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Remarks initiated March 13, 2004. Corrections from Dave Ingles are noted as (JDI).

p. 6, the connection in the southeast quadrant at Milwaukee Junction should be shown in the shade of green used to denote Wabash ownership, not gray. This was an isolated piece of Wabash ownership which had a few small industries on it and was a relic of the days (starting in 1897) when Wabash used Grand Trunk's ferries to Windsor before Wabash began running their own ferries in 1912, from the Boat Yard connecting off the Union Belt. Presumably the Wabash Bar cat-a-corner of GTW's Brush Street Station was also a relic of this 1897-1912 period (see GTW Steam & Green p. 125)

p. 7, with regard to "nothing left but the grin," the Wabash corporation was not finally dissolved and merged into NS until 1991.

p.17 The map of Delray incorrectly identifies the MC industrial spur passing close to the tower as serving the MC Delray freight station. That freight station was to the right on the map, south of Wabash Delray Yard and the produce terminal. This spur, and a Wabash spur on similar alignment which was later used jointly by MC to replace the one shown on the map, served the St. Mary's Cement plant on the River Rouge. (Jim Hediger)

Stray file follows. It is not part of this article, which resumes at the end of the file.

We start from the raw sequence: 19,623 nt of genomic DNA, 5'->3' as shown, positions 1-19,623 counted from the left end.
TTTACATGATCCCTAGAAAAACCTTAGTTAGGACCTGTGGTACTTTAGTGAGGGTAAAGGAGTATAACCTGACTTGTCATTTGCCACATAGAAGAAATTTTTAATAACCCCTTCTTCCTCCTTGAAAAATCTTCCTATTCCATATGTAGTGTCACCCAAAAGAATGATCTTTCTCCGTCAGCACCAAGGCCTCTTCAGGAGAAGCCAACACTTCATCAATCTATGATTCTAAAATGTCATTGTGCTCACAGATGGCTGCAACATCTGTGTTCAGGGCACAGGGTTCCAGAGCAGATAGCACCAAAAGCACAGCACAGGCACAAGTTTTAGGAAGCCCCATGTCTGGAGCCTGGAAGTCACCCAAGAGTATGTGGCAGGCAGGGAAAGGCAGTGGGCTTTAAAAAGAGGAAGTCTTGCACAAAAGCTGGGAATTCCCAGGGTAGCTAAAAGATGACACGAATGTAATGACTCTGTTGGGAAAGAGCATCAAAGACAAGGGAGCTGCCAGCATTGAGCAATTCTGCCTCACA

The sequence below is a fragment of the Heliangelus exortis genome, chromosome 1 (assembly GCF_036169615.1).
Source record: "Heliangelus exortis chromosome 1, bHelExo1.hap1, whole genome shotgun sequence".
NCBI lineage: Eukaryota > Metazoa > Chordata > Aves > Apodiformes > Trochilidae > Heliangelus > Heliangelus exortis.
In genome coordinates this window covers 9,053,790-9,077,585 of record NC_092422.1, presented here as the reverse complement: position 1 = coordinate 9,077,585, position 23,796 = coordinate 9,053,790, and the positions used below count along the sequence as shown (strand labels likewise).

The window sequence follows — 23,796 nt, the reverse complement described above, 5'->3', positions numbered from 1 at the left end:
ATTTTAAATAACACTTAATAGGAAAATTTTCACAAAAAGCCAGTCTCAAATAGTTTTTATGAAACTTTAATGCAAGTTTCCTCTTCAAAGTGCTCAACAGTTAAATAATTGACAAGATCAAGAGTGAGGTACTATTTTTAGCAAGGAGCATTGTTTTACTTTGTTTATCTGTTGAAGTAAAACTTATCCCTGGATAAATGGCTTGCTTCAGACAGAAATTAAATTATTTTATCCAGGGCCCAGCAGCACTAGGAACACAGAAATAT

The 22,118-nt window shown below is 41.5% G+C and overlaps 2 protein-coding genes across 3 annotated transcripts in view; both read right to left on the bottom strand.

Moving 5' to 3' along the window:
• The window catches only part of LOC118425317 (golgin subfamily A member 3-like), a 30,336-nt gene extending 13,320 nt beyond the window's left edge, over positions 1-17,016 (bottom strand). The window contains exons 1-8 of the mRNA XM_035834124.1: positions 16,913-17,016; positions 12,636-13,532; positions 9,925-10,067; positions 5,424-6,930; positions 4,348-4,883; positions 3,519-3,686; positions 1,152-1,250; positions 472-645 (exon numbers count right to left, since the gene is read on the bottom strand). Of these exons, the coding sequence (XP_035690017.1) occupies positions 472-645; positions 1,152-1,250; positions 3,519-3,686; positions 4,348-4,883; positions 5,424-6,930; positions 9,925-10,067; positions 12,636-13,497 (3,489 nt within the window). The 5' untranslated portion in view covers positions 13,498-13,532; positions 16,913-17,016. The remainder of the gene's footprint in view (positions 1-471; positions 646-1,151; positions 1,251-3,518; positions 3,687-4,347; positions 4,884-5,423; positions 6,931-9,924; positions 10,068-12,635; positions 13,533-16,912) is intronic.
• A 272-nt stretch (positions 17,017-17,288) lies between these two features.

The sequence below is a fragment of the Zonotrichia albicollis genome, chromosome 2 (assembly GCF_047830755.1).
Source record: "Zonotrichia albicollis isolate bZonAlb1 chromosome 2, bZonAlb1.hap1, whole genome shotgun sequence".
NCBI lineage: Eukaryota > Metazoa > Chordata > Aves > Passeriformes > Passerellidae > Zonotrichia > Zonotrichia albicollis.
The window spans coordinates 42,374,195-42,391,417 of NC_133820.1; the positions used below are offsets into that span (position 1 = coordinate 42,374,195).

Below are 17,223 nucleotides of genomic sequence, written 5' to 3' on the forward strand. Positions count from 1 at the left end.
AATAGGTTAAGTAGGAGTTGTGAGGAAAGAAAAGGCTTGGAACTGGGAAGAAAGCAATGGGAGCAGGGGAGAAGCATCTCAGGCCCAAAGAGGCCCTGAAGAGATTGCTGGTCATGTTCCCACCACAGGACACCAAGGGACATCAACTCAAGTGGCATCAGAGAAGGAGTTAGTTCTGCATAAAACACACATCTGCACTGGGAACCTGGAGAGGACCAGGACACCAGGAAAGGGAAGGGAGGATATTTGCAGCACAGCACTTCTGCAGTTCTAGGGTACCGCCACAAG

p.33 Photos are by J. A. Pinkepank

p.38 645 does have nose m.u. after all; the box cuts the yellow nose line just to the unit's left of the headlight.

p.40 The cross reference is supposed to be to pp. 54-57, not 34-37.

p.43-45 Wabash did not cross Oakwood Boulevard, which runs parallel and to the north. The bridge in the top photo p. 43 is at the west end of Oakwood yard over the intersection of Outer Drive and Allen Road. This is also the bridge in the spread on pp. 44-45. The bridge in the bottom photo p. 43 appears to be Schaefer Road seen looking northwest at the eastern portion of the yard, which would make this an arriving train rather than a departing one. (Jeff Feldmeier)

p.63 The specially painted N&W units are GP38AC's, not GP35's (JDI).

p.65 The dating of the scene of the Sportsman passing the tower (which was based on the processing date of the slide, as must usually be the case with Emery's slides) is called into question by the early development of leaves on the trees, suggesting April, making the light conditions appropriate for the Sportsman. (JDI)

p. 70 The middle unit of the train being led past Romulus tower by U25B 3521 is a GP40, not an ex-Wabash GP35. (JDI)

p. 71 Train number for the Cannon Ball in 1957 should be no. 1, not no. 3 (JDI)

p. 76 The distance from Toledo Union Station to Wabash Tower is .40 mile, not a mile as stated (JDI)

p. 80, see note for p. 71 (but the correct train number is given on pp. 83-84 for the same train, same day) (JDI).

p. 83 No photo has come to light of the The City of St. Louis train name actually applied in the block apparently provided for the purpose on the 1001-1001A, but the City of Kansas City name was applied to E7A 1000. The 1001 pair did go through to Denver at least once and were photographed there by Dick Kindig with the name panels blank (JDI).